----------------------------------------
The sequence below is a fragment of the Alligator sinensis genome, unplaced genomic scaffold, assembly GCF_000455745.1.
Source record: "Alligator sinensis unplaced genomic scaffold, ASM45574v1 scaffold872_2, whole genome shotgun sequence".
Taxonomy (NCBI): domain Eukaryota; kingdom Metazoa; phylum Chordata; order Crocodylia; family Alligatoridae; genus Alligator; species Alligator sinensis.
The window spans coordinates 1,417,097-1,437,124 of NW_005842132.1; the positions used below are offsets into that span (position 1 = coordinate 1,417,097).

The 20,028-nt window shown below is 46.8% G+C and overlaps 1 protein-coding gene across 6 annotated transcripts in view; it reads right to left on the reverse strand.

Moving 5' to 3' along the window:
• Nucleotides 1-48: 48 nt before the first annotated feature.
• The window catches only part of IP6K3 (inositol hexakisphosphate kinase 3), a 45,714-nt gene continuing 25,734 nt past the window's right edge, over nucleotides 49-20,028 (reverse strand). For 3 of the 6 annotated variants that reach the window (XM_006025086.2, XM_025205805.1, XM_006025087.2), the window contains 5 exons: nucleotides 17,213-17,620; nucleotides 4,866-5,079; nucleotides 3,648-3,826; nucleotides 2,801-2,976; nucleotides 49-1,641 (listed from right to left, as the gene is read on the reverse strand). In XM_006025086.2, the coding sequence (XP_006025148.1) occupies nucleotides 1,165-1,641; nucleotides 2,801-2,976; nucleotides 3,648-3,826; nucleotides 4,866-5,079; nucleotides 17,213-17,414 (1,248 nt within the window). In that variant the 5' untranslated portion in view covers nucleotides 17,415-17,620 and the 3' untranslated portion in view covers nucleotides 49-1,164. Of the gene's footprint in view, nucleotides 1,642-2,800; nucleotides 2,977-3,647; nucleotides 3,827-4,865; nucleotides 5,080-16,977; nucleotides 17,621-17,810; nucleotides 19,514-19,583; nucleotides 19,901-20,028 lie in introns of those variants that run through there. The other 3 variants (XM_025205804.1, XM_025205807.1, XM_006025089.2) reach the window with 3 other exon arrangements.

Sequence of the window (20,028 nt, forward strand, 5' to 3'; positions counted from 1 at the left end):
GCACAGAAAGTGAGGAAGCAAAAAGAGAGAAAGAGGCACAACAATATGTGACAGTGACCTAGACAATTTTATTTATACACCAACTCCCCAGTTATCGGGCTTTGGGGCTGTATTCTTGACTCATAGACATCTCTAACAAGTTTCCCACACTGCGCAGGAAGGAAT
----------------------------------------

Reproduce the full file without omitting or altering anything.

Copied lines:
The sequence below is a fragment of the Alligator sinensis genome, unplaced genomic scaffold, assembly GCF_000455745.1.
Source record: "Alligator sinensis unplaced genomic scaffold, ASM45574v1 scaffold872_2, whole genome shotgun sequence".
Taxonomy (NCBI): domain Eukaryota; kingdom Metazoa; phylum Chordata; order Crocodylia; family Alligatoridae; genus Alligator; species Alligator sinensis.
The window spans coordinates 1,417,097-1,437,124 of NW_005842132.1; the positions used below are offsets into that span (position 1 = coordinate 1,417,097).

The 20,028-nt window shown below is 46.8% G+C and overlaps 1 protein-coding gene across 6 annotated transcripts in view; it reads right to left on the reverse strand.

Moving 5' to 3' along the window:
• Nucleotides 1-48: 48 nt before the first annotated feature.
• The window catches only part of IP6K3 (inositol hexakisphosphate kinase 3), a 45,714-nt gene continuing 25,734 nt past the window's right edge, over nucleotides 49-20,028 (reverse strand). For 3 of the 6 annotated variants that reach the window (XM_006025086.2, XM_025205805.1, XM_006025087.2), the window contains 5 exons: nucleotides 17,213-17,620; nucleotides 4,866-5,079; nucleotides 3,648-3,826; nucleotides 2,801-2,976; nucleotides 49-1,641 (listed from right to left, as the gene is read on the reverse strand). In XM_006025086.2, the coding sequence (XP_006025148.1) occupies nucleotides 1,165-1,641; nucleotides 2,801-2,976; nucleotides 3,648-3,826; nucleotides 4,866-5,079; nucleotides 17,213-17,414 (1,248 nt within the window). In that variant the 5' untranslated portion in view covers nucleotides 17,415-17,620 and the 3' untranslated portion in view covers nucleotides 49-1,164. Of the gene's footprint in view, nucleotides 1,642-2,800; nucleotides 2,977-3,647; nucleotides 3,827-4,865; nucleotides 5,080-16,977; nucleotides 17,621-17,810; nucleotides 19,514-19,583; nucleotides 19,901-20,028 lie in introns of those variants that run through there. The other 3 variants (XM_025205804.1, XM_025205807.1, XM_006025089.2) reach the window with 3 other exon arrangements.

Sequence of the window (20,028 nt, forward strand, 5' to 3'; positions counted from 1 at the left end):
GCACAGAAAGTGAGGAAGCAAAAAGAGAGAAAGAGGCACAACAATATGTGACAGTGACCTAGACAATTTTATTTATACACCAACTCCCCAGTTATCGGGCTTTGGGGCTGTATTCTTGACTCATAGACATCTCTAACAAGTTTCCCACACTGCGCAGGAAGGAAT